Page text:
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Palm M125

Palm M125 Brings Affordability to Expandability

by Jim Bray

Palm's newest handheld is an interesting bit of portable technology.

When the $250 M125 was offered to me for review I got excited; I hadn't played with a PIM (Personal Information Manager) for a couple of years, so was curious to see what was new.

Its promise excited me, so I set it up, dumped my address book and calendar into it, and got ready to rock.

I had the perfect test: Comdex. This annual trade show in Las Vegas is full of appointments and contacts, and what better way to keep everything together than with a Palm?

The M125 weighs only 5.1 ounces and is only about 5x3 inches big, and less than an inch thick. Despite that, it contains all your important data and you can enter more on the fly via its onscreen virtual keyboard or Graffiti handwriting recognition language.

It isn't that easy to use on the fly, though. I found it a lot easier to punch stuff in on my main computer's keyboard, then download it to the Palm via its USB-connected cradle, than to poke around the Palm with the plastic stylus. But that doesn't help you in the field.

You can get little keyboards, and newer interfaces are on the way that will probably help to a certain extent, but for me -today- the interface is unsatisfying. It isn't the Palm; it's the state of the technological art, and it'll will undoubtedly get better over time.

Still, there's a lot to like, and a lot you can do. Besides contacts and dates, you get a calculator, clock, notepad, memo pad and much more. And with the new expansion slot you can add little card-based modules that expand its capabilities. I tried two such PalmPak modules: a games one and Travel Card, the latter of which was really handy on my trip to Vegas.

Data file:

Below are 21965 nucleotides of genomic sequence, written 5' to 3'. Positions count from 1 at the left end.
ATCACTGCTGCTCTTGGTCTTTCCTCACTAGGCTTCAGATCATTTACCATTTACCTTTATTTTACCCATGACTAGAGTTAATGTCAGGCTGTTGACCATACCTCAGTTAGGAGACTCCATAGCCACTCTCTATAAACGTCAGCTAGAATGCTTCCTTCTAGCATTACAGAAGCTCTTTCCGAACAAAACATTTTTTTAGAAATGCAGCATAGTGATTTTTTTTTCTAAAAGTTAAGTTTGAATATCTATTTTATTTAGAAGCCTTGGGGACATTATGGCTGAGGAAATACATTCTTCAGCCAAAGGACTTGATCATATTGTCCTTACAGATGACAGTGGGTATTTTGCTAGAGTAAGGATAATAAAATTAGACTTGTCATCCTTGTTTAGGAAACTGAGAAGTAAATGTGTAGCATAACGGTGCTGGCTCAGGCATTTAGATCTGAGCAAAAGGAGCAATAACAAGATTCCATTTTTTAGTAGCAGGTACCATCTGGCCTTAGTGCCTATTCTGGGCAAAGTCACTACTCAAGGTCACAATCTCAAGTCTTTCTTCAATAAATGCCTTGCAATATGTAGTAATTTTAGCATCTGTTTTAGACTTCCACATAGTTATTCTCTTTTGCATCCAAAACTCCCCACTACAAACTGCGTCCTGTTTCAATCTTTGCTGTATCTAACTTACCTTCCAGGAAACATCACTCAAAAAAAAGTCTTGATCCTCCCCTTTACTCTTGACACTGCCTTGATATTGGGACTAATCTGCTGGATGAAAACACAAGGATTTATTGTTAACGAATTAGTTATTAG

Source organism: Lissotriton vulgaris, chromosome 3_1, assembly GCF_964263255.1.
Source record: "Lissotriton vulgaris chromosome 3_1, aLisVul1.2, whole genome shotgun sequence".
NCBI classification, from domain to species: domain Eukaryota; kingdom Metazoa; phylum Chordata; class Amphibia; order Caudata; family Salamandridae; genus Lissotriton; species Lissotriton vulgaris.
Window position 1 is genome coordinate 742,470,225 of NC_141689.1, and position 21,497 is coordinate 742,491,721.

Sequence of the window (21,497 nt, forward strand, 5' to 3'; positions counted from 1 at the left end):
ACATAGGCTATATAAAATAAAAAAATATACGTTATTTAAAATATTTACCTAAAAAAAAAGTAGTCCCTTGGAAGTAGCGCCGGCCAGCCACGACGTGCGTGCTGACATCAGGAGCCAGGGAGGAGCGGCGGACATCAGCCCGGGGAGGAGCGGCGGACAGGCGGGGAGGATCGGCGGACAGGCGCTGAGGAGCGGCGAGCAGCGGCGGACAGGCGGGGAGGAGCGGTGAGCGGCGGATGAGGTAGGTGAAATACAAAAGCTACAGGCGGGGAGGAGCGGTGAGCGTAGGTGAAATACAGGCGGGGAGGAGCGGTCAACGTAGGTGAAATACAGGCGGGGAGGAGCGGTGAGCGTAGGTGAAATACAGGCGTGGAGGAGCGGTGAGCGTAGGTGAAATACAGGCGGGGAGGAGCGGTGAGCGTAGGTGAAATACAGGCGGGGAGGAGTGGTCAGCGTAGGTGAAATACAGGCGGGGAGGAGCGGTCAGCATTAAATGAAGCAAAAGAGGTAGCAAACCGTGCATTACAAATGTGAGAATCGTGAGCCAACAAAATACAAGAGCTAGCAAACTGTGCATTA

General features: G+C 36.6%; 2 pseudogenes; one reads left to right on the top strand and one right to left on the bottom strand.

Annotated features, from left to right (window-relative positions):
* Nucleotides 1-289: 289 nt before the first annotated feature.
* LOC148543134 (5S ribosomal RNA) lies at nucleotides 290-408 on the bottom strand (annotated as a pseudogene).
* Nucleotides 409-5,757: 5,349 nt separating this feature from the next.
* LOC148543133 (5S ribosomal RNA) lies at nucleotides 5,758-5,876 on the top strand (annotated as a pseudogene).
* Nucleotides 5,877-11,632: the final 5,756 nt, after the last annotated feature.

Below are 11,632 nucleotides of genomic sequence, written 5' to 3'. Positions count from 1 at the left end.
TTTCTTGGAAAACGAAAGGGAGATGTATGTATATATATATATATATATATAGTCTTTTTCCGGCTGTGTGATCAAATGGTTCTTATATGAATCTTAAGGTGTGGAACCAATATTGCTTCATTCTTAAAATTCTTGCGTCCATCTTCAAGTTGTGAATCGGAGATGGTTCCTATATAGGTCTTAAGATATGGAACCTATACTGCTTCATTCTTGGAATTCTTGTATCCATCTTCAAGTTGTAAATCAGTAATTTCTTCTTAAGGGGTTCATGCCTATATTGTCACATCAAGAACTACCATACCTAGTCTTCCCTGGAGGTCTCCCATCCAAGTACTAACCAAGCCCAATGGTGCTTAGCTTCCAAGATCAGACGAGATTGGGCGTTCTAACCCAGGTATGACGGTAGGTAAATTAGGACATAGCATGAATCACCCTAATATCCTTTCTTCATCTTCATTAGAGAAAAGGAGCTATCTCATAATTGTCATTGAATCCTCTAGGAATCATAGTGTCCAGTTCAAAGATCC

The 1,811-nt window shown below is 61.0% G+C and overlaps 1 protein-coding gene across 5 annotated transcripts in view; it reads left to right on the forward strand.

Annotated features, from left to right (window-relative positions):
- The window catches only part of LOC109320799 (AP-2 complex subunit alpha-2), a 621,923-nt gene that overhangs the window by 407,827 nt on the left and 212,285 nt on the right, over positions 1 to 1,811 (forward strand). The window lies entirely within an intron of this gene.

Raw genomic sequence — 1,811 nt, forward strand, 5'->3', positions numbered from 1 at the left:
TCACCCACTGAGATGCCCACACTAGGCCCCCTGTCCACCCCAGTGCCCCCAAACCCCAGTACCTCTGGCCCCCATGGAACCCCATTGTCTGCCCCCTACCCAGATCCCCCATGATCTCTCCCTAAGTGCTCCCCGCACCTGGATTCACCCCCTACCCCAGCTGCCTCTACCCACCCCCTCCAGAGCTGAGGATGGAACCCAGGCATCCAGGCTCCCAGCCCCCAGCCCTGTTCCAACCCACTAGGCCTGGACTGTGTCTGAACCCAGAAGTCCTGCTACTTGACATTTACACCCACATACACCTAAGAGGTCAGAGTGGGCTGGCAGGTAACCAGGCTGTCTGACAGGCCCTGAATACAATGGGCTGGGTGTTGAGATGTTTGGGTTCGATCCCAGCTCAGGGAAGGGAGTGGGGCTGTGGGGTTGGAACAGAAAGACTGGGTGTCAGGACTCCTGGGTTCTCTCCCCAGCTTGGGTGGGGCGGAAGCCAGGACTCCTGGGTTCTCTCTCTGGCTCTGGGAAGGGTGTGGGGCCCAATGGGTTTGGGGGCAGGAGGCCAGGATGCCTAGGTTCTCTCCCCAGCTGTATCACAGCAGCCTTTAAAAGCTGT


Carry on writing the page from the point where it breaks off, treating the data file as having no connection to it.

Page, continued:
The Travel Card let me find all sorts of nifty information about the city, including a couple of after hours entertainment options I'd been meaning to try for a couple of years, but had never been able to find. The Palm made that part easy.

The games would probably be okay if I were desperate for entertainment, but their basic simplicity combined with the Palm's tiny, monochrome (and non-lighted) LCD screen made me reach quickly for a good book.

And that really sums up my overall experience with the Palm M125. Maybe it's just me, because I'm not a corporate warrior and my life isn't complicated enough to need one of these tools, but I ended up leaving the M125 in my hotel room.

Here's what happened. The first day at the trade show I discovered the post-September 11th reality that we were all being forced to empty our pockets and go through metal detectors before being allowed onto the show floor. So I had to dump the Palm, my cell phone, keys, pens, coins, whatever, into a bin before going in, just like at the airport.

And while the M125 is very small, it still takes up the better part of a pocket (you can keep it in your attaché case, but I wasn't about to drag that around the trade show floor), which crowds out my reporter's notebook, phone, business cards, etc. etc.

Once on the floor, I'd fire up the Palm to find my next appointment, which also meant finding a well lit place, putting on my reading glasses, and poking around the Palm with its plastic stylus. It wasn't really difficult, but having to stop, put on my glasses, fire the thing up, and so, on slowed me down considerably.

So that night back at the hotel I took a piece of paper and a pen and transcribed all data I had in the Palm (including the location of the NASCAR simulator!) onto a big sheet of paper, in large letters I could read without my glasses.

A couple of folds later I had a pocket sized, though old tech, Personal Information Manager I could read on the floor while I walked, that took up even less space than the Palm, and that would pass through metal detectors as easily as, well, Anthrax.

So while I suppose the Palm is a wonderful device (my best friend loves his), and it definitely has marvelous capabilities, it obviously isn't for everyone.

Jim Bray's technology columns are distributed by the TechnoFILE and Mochila Syndicates. Copyright Jim Bray.


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January 31, 2006